What are the goals of KONOS?
  • To train our children in Godly character... by focusing on character traits.
  • To create a true love of learning in each child... by teaching hands-on and using discovery learning to foster critical thinking.
  • To be a family... by learning as much as we can as a family in true multi-level fashion that builds life long relationships.
  • To achieve academic excellence... by immersing the children in units that integrate all subjects.
  • To equip parents to become master teachers of their own children... by sharing 20 years of teaching experience in seminars, videos, tapes, articles, speeches, and personal helps.
Founders and Families

What is KONOS and who wrote it?

KONOS is a biblically-based unit studies curriculum written in 1984 by two educators who are also homeschooling moms, Carole Thaxton and Jessica Hulcy. Jessica and Carole wrote KONOS for their first graders who were bright, inquisitive, wiggly, six-year-old boys. After a year in public kindergarten the Thaxtons decided to homeschool C.J., their six-year-old son. In kindergarten C.J. had become friends with the Hulcy's son, Jason. Jason went back to school for first grade and C.J. was not there. Jason came home and told Jessica that C.J. was being homeschooled and Jessica promptly went over to Carole's house to "straighten her out". Carole, a counselor by training, sat and listened intently. Little did Jessica know that Carole had prayed for the Lord to raise up someone for her to write curriculum with. Carole patiently prayed for the Holy Spirit to work in Jessica's heart. Within a month, the Hulcy's were homeschooling with the Thaxtons!

Carole and Jessica recognized that the tell and regurgitate method of the public school was often necessary in public schools because of the 20 to 25 children one teacher had in her classroom. Since neither Carole nor Jessica had 20 first graders in their homeschool, they refused to use the workbook/textbook approach. They chose to do homeschool, not school at home. Instead of textbooks, they used real books and classics from the library. Instead of sitting at a desk filling in blanks, they used the garage, flower beds, and kitchen as they classroom. Instead of sending every child to his room to study independently, they taught all of their children together as much as possible. Instead of telling every answer to their children, they allowed their children to discover the answers on their own. Instead of teaching topical units, the authors designed units that pointed to the character of God.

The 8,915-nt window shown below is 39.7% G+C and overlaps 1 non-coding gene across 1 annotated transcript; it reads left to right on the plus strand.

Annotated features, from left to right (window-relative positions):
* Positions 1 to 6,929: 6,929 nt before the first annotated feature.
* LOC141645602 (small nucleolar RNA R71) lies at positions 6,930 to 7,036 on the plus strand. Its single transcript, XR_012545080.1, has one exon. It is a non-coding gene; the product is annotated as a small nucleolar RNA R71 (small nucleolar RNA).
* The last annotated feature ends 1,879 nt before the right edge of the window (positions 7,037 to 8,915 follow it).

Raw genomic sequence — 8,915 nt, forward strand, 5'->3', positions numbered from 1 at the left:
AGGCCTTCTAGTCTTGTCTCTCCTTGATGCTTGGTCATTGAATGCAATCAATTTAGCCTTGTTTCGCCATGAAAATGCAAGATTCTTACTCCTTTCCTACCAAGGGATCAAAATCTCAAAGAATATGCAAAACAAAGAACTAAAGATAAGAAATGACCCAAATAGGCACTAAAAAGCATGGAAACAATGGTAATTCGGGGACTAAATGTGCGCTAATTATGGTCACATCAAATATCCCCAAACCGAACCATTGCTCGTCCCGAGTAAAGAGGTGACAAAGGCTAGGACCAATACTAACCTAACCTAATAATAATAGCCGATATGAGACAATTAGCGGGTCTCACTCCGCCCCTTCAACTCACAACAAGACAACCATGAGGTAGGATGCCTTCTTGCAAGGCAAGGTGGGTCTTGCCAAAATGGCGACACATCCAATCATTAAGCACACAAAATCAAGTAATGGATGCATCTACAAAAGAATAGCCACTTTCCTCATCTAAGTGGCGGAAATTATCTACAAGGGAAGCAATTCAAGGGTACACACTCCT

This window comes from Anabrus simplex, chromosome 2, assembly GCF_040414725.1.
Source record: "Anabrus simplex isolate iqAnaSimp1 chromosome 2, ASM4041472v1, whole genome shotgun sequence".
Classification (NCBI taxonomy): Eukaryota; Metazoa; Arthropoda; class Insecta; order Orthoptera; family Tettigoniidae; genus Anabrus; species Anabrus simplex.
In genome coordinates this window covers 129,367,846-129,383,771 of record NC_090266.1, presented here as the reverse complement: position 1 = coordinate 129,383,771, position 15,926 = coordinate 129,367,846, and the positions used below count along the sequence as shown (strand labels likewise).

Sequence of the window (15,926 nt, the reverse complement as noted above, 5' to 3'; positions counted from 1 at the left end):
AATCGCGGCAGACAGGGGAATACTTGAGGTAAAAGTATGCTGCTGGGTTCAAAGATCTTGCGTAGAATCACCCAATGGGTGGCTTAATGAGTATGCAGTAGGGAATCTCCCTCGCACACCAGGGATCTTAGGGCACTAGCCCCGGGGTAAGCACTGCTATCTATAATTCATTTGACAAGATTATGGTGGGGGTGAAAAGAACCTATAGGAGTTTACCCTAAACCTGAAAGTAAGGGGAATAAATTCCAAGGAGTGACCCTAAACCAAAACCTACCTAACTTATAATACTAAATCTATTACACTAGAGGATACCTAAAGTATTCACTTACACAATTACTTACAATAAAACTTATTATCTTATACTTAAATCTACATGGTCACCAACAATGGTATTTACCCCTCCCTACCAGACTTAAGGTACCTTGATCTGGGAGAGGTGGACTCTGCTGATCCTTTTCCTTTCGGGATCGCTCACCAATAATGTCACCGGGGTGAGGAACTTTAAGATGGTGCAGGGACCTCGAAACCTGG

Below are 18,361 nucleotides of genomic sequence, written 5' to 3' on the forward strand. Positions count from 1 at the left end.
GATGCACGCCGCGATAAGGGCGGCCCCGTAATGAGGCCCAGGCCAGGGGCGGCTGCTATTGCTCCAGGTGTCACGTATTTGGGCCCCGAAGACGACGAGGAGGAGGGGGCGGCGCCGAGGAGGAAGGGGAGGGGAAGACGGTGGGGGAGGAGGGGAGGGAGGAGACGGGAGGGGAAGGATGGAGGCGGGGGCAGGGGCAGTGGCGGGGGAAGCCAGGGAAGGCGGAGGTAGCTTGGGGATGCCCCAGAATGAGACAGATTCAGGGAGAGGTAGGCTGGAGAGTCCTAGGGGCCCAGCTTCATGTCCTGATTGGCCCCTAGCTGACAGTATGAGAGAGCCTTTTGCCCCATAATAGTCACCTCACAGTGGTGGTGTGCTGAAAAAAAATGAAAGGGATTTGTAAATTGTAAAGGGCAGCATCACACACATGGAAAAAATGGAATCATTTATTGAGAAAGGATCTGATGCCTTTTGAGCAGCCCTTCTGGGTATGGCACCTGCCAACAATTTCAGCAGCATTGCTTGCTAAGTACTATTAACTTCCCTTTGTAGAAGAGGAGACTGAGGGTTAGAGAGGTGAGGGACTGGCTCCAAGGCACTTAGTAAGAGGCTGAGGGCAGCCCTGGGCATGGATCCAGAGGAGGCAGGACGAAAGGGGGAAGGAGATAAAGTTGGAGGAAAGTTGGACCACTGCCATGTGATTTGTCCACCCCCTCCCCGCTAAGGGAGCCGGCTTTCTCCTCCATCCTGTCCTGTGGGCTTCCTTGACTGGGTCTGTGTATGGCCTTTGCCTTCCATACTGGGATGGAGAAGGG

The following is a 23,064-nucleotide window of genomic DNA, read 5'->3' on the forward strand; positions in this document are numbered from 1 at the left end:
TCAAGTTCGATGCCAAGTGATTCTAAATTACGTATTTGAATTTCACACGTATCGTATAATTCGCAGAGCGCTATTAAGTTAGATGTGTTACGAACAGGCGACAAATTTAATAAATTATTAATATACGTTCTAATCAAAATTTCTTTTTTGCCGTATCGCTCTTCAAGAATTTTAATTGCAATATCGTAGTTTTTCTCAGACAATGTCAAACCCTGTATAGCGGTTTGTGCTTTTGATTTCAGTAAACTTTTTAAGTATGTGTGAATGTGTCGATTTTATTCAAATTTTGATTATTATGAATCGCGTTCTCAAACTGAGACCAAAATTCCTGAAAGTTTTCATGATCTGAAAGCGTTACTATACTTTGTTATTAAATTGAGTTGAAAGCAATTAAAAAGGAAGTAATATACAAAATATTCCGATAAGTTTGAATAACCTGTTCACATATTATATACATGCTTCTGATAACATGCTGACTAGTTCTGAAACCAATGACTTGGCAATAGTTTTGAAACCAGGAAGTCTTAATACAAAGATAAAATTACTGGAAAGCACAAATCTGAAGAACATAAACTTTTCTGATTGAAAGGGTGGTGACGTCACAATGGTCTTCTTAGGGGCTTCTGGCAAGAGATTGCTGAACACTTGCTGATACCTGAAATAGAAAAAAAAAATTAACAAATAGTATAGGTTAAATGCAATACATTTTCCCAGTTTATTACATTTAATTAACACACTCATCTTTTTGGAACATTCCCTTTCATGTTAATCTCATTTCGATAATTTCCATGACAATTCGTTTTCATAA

Authors of KONOS: Carole Thaxton and Jessica Hulcy

Distinctives of KONOS

KONOS is distinct from other curricula in that it features:

  • Godly character trait focus
  • Units with all subjects integrated
  • Hands-on, experiential activities
  • Discovery learning
  • Multi-level, family teaching

KONOS used the entire library as a textbook and the whole world as its curriculum.

 

Why have units around character traits?
Christian Character Grows

True Christian education goes beyond a trained intellect. It transforms behavior. That is why KONOS designed its units around character traits rather than subjects, literature, or chronology. Instead of merely learning about biblical truths, KONOS kids do mounds of at-home, hands-on activities to practice Christ-like character traits. Training in Godly character is KONOSí foremost objective, yet Godly character without academic knowledge and skills does not fully equip students.

KONOS teaches children academic subjects while kids are learning to practice biblical principles. In the Cooperation unit, for example, kids read in the Bible about parts of the body cooperating, they study the various systems of the body, and then practice ways of cooperating at home. In the Orderliness unit, kids learn about Godís orderly universe while practicing their organizational skills in writing and in keeping their rooms clean. The whole family practices and applies what the Bible teaches, so children learn to "walk" what they "talk".

Jason as Eagle Scout

What is unit studies?
Integrate Subjects